In some countries, young people marry a person chosen for them by their parents. Sometimes these arranged marriages work very well; and sometimes they don’t.
It becomes more difficult when there are questions of money, or of distance. Perhaps the man’s family is rich, and the girl’s family is poor. Perhaps the two families live in different parts of the world. From Greece to South Africa, for example, is a long, long way…
Coming into Athens. The man in the next seat put away some papers, looking bored.
‘Air travel has changed our idea of place, time, country,’ I said to him. ‘In fact, there aren’t countries any more, in the way we used to think of them. Nowhere is more than twenty-four hours away. Soon, the idea of having different countries will just disappear.’
‘What’s so strange about that?’ I said. ‘And yet where I came from, there are still people who measure distance by days. “He lives two days’ walk away,” they say.’
‘Are we talking about life in this century?’ he said.
The man was an American, and I had to explain what things were like in parts of Africa. I’d lived in some of its wilder places during my fifty years.
‘And now we can travel at the speed of sound,’ I went on, ‘but we’re like children. We don’t know what to do when we get there.’
He thought I was a little crazy. ‘If you come from South Africa, you should be black and speak Zulu,’ he said.
‘I do speak Zulu,’ was my answer.
He left the plane at Athens, and I was not sorry to see him go. Johannesburg was another twelve hours away.
I had not travelled through Athens before, so I ran down the steps from the plane to put my foot for the first time on Greek soil. I thought back two and a half thousand years, to the time of ancient Greece. Did those great writers, Euripides and Aristophanes, once walk where I walked now? Did they see these same white and gold hills, breathe this same air?
It was late afternoon, and a soft summer light lay on those distant white hills. Over the smell of hot engine oil around the airport, I told myself I could smell the sweet clean air of ancient Greece. I was not looking at faceless passengers hurrying into a crowded airport, but could see girls with flowers in their hair, dancing to ancient music, for ancient gods. And away to the north of the airport Athens called to me, that city of light, the birthplace of the Western world, but I had no time to visit. I had to board my plane again.
At the entrance to the airport building, a few bright flowers grew in dry, dusty soil. A young man with bad teeth stopped to offer me picture postcards of Athens.
Then a bewildered little group of men and women came into the airport building. The men, in poor best clothes, had big red hands. The women carried boxes and packets, and one of the men had a cheap suitcase. A young girl at their center, wearing a yellow suit which looked uncomfortably new, stared around her at the strangeness of everything. She looked straight at me with the same bewilderment, smiled and turned away. Her face had a beauty that was centuries old – large dark eyes, a short straight nose, and a lovely mouth. There was a circle of white star-like flowers in her long black hair.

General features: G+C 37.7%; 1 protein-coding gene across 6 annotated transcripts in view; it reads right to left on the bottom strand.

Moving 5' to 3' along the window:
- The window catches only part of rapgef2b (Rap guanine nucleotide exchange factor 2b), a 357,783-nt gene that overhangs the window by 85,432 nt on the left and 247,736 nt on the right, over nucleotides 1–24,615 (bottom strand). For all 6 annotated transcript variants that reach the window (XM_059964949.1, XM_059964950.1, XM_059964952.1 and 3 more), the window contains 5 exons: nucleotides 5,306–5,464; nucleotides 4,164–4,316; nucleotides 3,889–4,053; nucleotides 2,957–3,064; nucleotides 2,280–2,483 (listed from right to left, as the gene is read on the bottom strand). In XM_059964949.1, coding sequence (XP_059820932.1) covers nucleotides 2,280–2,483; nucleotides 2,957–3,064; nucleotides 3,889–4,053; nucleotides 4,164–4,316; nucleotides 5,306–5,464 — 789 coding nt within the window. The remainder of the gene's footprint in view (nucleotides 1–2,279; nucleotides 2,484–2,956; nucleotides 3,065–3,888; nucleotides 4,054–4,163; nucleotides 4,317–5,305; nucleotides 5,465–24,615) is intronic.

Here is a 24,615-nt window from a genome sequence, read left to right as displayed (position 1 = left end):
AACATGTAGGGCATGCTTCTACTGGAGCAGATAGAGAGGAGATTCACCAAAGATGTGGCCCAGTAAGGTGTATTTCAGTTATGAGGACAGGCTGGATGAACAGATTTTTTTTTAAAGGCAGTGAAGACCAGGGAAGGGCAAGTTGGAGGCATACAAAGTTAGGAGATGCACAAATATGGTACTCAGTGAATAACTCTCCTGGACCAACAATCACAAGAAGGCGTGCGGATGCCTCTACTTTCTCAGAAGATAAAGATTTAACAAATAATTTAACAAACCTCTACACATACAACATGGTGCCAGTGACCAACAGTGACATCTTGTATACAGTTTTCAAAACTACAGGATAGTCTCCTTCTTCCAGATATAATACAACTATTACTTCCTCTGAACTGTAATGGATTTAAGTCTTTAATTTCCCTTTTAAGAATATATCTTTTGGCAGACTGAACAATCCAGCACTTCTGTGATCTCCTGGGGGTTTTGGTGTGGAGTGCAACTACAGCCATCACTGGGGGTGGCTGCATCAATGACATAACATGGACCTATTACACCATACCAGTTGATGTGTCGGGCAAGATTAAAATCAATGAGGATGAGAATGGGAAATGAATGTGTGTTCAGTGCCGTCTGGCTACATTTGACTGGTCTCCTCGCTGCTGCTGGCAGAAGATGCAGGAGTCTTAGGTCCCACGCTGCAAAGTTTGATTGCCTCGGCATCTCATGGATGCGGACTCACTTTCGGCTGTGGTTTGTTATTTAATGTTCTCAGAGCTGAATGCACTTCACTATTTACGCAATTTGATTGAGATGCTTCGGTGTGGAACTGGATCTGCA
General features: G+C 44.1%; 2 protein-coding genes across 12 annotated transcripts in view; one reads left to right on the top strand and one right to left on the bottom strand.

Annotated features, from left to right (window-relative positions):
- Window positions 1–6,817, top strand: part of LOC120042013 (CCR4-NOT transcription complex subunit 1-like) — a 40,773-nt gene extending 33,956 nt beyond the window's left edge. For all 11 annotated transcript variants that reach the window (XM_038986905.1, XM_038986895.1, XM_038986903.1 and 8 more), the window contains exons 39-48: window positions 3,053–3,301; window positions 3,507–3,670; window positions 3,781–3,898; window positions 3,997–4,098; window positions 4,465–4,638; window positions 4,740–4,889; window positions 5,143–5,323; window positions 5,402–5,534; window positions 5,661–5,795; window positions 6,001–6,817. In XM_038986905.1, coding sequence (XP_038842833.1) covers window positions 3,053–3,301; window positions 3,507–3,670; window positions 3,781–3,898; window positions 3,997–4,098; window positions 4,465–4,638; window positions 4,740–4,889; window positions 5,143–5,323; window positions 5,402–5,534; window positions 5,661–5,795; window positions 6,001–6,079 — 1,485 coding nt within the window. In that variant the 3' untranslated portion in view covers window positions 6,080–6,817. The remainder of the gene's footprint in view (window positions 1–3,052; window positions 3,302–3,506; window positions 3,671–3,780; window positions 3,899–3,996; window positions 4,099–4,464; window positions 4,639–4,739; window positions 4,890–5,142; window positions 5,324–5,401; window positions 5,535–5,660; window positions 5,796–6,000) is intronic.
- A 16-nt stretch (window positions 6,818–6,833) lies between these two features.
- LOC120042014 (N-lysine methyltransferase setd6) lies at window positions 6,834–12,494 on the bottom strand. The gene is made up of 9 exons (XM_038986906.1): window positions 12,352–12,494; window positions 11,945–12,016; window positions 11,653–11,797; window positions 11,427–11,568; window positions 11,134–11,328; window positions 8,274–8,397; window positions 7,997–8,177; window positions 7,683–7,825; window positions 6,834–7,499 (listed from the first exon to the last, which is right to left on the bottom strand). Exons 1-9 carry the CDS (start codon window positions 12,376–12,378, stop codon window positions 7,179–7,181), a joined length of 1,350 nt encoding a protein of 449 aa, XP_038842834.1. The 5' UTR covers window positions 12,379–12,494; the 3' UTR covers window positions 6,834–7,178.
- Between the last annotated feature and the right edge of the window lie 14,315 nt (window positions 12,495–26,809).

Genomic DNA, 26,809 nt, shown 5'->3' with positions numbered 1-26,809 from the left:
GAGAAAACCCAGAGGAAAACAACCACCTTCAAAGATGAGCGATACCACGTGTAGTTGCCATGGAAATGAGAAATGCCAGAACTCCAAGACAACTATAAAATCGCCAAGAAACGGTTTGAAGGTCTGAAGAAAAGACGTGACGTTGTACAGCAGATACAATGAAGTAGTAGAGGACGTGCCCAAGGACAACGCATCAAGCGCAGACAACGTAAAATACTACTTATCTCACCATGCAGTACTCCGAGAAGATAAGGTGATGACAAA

The light still touched the ring of hills as the sun went down. When the same sun rose again for me, it would be red and wintry over South Africa. Why not leave the plane here, and find a little house somewhere? Maybe there was a deeper, quieter peace in these ancient hills than in other places.
But they were calling my flight. I ran for the plane and was the last to board it. The next seat to mine, left empty by the American, was now taken by the young girl in the yellow suit. She stood up at once to welcome me, speaking in her own language, and gave me her hand. She moved with all the naturalness of a wild animal. There had been tears in her eyes.
Back in her seat, she was looking out of the window, trying to see the tiny figures far away across the runway. She waved a hand that no one would see. The plane’s engines started up. I saw that a finger of the hand at the window carried the shining gold circle of a new wedding ring.
She cried in silence, as the plane took off and rose heavily into the sky. We could see the dark blue sea below, and far to the west, the path of the dying sun on the water.
Flying was clearly a new experience for her. She said something quietly, shaking her head in wonder. The sadness left her, and a minute later she touched my arm and excitedly pointed out something. Athens was disappearing into the sea and the night; already we were rising through the clouds.
I decided to go back to reading my magazine. There was no way of making polite conversation, and it seemed useless to look at her just because she was very good to look at. But she seemed not to realize there was a language difficulty.
‘Ekaterina,’ she said, pointing to herself.
I told her my name – Neil Gordon. We shook hands again, and she was delighted that we could understand each other so easily. We continued our conversation using expressions and hand movements, and in answer to her questions, I explained that I was not an Englishman, a German, or an American. I was a South African, living in Johannesburg.
‘Ah! Yoannisburg!’ That was where she was going. She looked very pleased, and went on talking. There was a warm feeling between us – we seemed like close friends. Sometimes her face changed and she looked sad, as she turned the ring on her finger. Then suddenly she smiled and became cheerful again. I did not understand her words, but that did not matter. She was like a child talking to herself in the night, or a mother telling her thoughts to her baby.